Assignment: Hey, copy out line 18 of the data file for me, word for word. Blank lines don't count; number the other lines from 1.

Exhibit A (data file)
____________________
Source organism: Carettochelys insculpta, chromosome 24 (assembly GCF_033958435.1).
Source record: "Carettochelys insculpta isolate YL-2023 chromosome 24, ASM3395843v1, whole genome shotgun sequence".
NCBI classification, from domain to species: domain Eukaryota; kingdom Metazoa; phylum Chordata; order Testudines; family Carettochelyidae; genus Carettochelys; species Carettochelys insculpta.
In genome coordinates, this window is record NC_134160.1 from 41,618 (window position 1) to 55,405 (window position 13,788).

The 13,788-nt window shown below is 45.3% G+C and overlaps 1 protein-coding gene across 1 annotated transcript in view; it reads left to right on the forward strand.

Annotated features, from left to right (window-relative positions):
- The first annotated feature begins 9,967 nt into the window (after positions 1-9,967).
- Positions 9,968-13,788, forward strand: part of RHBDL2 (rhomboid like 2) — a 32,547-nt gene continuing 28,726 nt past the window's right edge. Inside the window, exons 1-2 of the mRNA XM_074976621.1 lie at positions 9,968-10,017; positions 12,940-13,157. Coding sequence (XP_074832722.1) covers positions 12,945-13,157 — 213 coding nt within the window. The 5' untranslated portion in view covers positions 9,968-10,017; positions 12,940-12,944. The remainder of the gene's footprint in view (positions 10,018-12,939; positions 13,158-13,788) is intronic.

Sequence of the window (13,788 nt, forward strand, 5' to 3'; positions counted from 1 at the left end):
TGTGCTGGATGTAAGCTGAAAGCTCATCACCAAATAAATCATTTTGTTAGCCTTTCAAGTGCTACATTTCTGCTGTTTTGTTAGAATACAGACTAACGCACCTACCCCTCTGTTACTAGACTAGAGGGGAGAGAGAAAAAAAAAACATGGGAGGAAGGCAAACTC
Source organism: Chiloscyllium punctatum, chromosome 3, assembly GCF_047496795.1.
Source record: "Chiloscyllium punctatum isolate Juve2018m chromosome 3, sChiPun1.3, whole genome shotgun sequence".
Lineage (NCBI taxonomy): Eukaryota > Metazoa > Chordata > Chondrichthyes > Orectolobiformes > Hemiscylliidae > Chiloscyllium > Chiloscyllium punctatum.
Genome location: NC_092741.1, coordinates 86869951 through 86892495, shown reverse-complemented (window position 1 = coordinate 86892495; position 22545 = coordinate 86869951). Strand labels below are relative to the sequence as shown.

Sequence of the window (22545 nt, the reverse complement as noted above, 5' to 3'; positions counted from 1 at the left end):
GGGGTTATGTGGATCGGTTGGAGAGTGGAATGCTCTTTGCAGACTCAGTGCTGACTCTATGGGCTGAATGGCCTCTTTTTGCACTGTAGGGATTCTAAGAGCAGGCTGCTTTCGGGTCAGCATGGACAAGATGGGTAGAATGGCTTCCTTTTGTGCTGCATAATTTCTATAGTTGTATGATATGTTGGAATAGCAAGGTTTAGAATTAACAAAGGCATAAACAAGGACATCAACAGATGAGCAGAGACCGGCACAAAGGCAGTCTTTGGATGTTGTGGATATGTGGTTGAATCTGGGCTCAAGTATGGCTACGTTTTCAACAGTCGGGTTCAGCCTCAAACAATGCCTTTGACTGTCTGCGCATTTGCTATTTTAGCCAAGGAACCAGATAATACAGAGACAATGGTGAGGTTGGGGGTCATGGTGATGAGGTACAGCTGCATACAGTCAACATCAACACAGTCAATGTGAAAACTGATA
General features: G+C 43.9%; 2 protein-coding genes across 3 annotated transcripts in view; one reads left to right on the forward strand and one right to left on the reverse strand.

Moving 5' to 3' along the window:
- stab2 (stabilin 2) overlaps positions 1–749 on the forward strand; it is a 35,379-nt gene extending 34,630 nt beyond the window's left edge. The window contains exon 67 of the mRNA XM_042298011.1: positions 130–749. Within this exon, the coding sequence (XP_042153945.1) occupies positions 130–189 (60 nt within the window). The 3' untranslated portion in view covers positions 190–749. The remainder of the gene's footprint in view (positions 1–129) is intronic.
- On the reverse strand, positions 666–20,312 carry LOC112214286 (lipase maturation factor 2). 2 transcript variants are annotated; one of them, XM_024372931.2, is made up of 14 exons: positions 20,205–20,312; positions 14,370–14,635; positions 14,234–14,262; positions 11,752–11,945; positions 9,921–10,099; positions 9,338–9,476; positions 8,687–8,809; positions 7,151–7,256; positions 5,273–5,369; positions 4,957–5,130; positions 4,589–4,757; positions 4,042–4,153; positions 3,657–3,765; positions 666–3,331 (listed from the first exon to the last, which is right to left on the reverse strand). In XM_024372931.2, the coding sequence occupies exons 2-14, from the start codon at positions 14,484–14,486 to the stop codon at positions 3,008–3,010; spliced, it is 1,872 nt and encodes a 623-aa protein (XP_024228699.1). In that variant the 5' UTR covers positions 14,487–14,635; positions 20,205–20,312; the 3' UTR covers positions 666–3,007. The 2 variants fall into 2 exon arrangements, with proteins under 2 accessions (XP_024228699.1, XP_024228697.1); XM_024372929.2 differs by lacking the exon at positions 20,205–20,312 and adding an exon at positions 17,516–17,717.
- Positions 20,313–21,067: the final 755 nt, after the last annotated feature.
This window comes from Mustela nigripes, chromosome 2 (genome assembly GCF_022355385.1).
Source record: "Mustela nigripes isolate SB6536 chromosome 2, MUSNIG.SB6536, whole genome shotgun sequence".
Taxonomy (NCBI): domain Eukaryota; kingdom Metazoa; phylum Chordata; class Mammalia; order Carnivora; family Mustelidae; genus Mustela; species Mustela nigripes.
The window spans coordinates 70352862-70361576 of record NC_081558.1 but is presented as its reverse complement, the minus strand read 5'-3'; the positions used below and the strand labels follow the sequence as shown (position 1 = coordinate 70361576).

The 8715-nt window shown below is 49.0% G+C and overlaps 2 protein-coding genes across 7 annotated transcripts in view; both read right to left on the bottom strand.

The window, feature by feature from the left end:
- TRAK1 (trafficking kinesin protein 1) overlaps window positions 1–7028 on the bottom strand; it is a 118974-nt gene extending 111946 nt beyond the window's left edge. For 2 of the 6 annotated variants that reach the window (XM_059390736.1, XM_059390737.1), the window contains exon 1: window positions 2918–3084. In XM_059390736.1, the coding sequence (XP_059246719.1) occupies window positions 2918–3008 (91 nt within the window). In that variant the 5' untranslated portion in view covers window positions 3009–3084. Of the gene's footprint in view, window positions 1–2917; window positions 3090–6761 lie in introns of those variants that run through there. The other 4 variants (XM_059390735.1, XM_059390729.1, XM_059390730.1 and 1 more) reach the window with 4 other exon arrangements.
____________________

Moving 5' to 3' along the window: